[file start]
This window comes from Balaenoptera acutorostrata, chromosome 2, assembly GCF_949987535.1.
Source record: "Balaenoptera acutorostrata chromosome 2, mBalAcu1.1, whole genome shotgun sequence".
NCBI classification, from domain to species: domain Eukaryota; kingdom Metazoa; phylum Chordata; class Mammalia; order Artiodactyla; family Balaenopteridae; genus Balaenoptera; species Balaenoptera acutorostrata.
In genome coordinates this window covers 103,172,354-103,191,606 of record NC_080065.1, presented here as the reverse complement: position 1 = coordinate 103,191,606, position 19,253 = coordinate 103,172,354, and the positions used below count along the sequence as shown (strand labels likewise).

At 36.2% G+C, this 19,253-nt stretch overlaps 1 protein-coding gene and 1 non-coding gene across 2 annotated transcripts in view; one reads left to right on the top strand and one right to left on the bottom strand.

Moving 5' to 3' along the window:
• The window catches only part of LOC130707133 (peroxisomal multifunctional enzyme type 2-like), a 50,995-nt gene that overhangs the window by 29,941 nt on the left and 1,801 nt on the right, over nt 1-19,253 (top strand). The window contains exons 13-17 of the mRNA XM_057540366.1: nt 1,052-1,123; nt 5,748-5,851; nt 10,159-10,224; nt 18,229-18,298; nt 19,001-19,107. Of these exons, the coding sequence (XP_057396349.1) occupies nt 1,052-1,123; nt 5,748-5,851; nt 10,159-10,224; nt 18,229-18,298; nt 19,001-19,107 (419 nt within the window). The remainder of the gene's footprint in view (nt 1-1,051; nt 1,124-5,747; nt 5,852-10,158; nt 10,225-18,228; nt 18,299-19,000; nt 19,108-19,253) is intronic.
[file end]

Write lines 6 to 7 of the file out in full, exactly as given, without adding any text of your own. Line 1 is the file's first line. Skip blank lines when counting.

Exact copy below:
Moving 5' to 3' along the window:
• The window catches only part of LOC130707133 (peroxisomal multifunctional enzyme type 2-like), a 50,995-nt gene that overhangs the window by 29,941 nt on the left and 1,801 nt on the right, over nt 1-19,253 (top strand). The window contains exons 13-17 of the mRNA XM_057540366.1: nt 1,052-1,123; nt 5,748-5,851; nt 10,159-10,224; nt 18,229-18,298; nt 19,001-19,107. Of these exons, the coding sequence (XP_057396349.1) occupies nt 1,052-1,123; nt 5,748-5,851; nt 10,159-10,224; nt 18,229-18,298; nt 19,001-19,107 (419 nt within the window). The remainder of the gene's footprint in view (nt 1-1,051; nt 1,124-5,747; nt 5,852-10,158; nt 10,225-18,228; nt 18,299-19,000; nt 19,108-19,253) is intronic.